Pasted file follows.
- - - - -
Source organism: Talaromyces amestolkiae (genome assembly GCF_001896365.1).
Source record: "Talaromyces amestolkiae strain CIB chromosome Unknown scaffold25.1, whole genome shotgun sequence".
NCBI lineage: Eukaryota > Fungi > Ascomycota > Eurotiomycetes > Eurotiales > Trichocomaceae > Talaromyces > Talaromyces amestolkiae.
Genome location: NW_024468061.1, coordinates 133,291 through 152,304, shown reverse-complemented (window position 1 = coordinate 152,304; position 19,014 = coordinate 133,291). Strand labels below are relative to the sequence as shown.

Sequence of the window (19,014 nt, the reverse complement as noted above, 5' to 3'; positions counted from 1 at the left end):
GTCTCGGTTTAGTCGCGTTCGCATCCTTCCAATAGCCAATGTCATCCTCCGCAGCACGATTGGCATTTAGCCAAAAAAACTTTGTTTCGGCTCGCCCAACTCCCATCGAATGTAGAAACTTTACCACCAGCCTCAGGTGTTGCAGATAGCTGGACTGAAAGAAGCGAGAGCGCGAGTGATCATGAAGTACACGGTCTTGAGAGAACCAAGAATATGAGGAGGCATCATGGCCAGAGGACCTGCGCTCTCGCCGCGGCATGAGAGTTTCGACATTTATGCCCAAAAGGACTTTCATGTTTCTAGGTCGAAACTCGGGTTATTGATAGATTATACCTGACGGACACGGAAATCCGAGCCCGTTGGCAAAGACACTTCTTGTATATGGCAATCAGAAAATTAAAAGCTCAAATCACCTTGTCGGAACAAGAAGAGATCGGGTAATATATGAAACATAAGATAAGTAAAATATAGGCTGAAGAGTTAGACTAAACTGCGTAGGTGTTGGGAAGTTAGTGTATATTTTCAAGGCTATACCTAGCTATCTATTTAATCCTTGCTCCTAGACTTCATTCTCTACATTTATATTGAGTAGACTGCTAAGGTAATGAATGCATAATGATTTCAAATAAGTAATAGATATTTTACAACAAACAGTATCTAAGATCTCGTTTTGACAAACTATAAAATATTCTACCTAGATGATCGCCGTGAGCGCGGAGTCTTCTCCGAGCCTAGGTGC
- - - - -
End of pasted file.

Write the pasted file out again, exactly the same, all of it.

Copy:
Source organism: Talaromyces amestolkiae (genome assembly GCF_001896365.1).
Source record: "Talaromyces amestolkiae strain CIB chromosome Unknown scaffold25.1, whole genome shotgun sequence".
NCBI lineage: Eukaryota > Fungi > Ascomycota > Eurotiomycetes > Eurotiales > Trichocomaceae > Talaromyces > Talaromyces amestolkiae.
Genome location: NW_024468061.1, coordinates 133,291 through 152,304, shown reverse-complemented (window position 1 = coordinate 152,304; position 19,014 = coordinate 133,291). Strand labels below are relative to the sequence as shown.

Sequence of the window (19,014 nt, the reverse complement as noted above, 5' to 3'; positions counted from 1 at the left end):
GTCTCGGTTTAGTCGCGTTCGCATCCTTCCAATAGCCAATGTCATCCTCCGCAGCACGATTGGCATTTAGCCAAAAAAACTTTGTTTCGGCTCGCCCAACTCCCATCGAATGTAGAAACTTTACCACCAGCCTCAGGTGTTGCAGATAGCTGGACTGAAAGAAGCGAGAGCGCGAGTGATCATGAAGTACACGGTCTTGAGAGAACCAAGAATATGAGGAGGCATCATGGCCAGAGGACCTGCGCTCTCGCCGCGGCATGAGAGTTTCGACATTTATGCCCAAAAGGACTTTCATGTTTCTAGGTCGAAACTCGGGTTATTGATAGATTATACCTGACGGACACGGAAATCCGAGCCCGTTGGCAAAGACACTTCTTGTATATGGCAATCAGAAAATTAAAAGCTCAAATCACCTTGTCGGAACAAGAAGAGATCGGGTAATATATGAAACATAAGATAAGTAAAATATAGGCTGAAGAGTTAGACTAAACTGCGTAGGTGTTGGGAAGTTAGTGTATATTTTCAAGGCTATACCTAGCTATCTATTTAATCCTTGCTCCTAGACTTCATTCTCTACATTTATATTGAGTAGACTGCTAAGGTAATGAATGCATAATGATTTCAAATAAGTAATAGATATTTTACAACAAACAGTATCTAAGATCTCGTTTTGACAAACTATAAAATATTCTACCTAGATGATCGCCGTGAGCGCGGAGTCTTCTCCGAGCCTAGGTGC